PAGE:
The Delhi government has banned the sale of nonsteroidal anti-inflammatory drugs (NSAIDs) without a prescription. The restriction is set to last from August 15 until November 30, which is peak dengue fever season. For patients with dengue fever, NSAIDs can increase the risk of hemorrhage or death. Other precautions taken include increasing the number of beds available and keeping extra NS1 Antigen detection kits, blood and supplies in hospitals.
Additionally, all government buildings, including hospitals, have been asked to procure the National Center for Disease designed mosquito-proof air coolers (MPCs). Mosquito nets will also be provided to sentinel surveillance hospitals. The government has also made moves to reward or penalize those areas where breeding is or is not found, respectively. New warnings are expected to be drafted featuring more correct and simplified information so that the public can be better informed of the change and why it is being implemented.
Because dengue fever plagues nearly the entire developing world, it can be considered a developing country disease. The people that are most affected rely on correct information and government action to protect themselves. The cooperation of the Delhi government in response to an impending potential for a health crisis showcases how both health officials and government officials can work together to bring about a more efficient action. The ban will likely be successful in decreasing dengue-related deaths and could perhaps serve as a model for other places where dengue fever claims the lives of many. The emphasis on encouraging correct public knowledge of risks and preventing the spread of misinformation is a huge step towards public transparency and again can serve as a model.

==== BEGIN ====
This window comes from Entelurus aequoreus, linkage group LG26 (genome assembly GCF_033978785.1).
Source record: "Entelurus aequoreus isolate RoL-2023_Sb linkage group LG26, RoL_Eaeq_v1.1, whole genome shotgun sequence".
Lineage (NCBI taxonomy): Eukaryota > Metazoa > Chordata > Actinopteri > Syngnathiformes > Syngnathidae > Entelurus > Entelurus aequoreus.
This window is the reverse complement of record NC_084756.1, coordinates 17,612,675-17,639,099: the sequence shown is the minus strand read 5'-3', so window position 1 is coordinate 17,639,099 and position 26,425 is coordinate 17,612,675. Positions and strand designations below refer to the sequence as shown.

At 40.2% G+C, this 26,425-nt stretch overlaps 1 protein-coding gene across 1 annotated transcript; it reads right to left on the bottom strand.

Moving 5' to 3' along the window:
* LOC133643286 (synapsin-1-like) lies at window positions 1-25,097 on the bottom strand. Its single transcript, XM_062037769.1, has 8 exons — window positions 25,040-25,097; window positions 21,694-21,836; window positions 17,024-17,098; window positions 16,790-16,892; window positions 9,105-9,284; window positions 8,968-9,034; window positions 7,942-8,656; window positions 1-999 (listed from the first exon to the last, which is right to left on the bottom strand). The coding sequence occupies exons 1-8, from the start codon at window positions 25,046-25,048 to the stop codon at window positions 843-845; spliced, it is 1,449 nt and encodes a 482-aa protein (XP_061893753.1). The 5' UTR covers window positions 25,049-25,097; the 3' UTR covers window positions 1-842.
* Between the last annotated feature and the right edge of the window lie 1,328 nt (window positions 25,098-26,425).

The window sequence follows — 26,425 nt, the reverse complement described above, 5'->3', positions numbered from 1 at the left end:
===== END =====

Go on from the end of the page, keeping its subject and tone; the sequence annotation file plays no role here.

The cross-sectional cooperation and move to enact such a ban before peak dengue season is also noteworthy, as the government was able to act quickly enough that they should see drastic results with the ban in regards to dengue-related deaths. Cooperation and a prevention-based movement are both good indicators of the success of a public health initiative. Results pending, the Delhi restriction can serve as a model prevention program for not only other countries plagued with dengue fever but for other illnesses with known risky associations.
– Emma Dowd